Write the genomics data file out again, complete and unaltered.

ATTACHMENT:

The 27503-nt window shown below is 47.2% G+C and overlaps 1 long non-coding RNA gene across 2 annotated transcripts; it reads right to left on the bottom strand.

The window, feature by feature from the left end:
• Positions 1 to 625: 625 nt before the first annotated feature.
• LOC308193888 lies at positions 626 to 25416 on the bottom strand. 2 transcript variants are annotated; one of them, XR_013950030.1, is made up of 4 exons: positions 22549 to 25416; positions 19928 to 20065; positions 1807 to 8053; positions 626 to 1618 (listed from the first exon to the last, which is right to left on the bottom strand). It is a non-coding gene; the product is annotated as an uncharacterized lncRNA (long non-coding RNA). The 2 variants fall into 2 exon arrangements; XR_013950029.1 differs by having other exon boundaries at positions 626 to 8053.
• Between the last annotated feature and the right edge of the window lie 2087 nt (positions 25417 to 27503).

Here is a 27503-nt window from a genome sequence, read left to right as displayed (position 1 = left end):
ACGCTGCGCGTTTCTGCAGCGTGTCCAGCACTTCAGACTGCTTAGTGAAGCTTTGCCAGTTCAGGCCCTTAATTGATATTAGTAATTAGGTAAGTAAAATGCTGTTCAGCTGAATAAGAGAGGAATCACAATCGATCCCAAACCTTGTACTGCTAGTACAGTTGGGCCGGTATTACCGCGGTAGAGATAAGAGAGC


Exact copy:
The 27503-nt window shown below is 47.2% G+C and overlaps 1 long non-coding RNA gene across 2 annotated transcripts; it reads right to left on the bottom strand.

The window, feature by feature from the left end:
• Positions 1 to 625: 625 nt before the first annotated feature.
• LOC308193888 lies at positions 626 to 25416 on the bottom strand. 2 transcript variants are annotated; one of them, XR_013950030.1, is made up of 4 exons: positions 22549 to 25416; positions 19928 to 20065; positions 1807 to 8053; positions 626 to 1618 (listed from the first exon to the last, which is right to left on the bottom strand). It is a non-coding gene; the product is annotated as an uncharacterized lncRNA (long non-coding RNA). The 2 variants fall into 2 exon arrangements; XR_013950029.1 differs by having other exon boundaries at positions 626 to 8053.
• Between the last annotated feature and the right edge of the window lie 2087 nt (positions 25417 to 27503).

Here is a 27503-nt window from a genome sequence, read left to right as displayed (position 1 = left end):
ACGCTGCGCGTTTCTGCAGCGTGTCCAGCACTTCAGACTGCTTAGTGAAGCTTTGCCAGTTCAGGCCCTTAATTGATATTAGTAATTAGGTAAGTAAAATGCTGTTCAGCTGAATAAGAGAGGAATCACAATCGATCCCAAACCTTGTACTGCTAGTACAGTTGGGCCGGTATTACCGCGGTAGAGATAAGAGAGC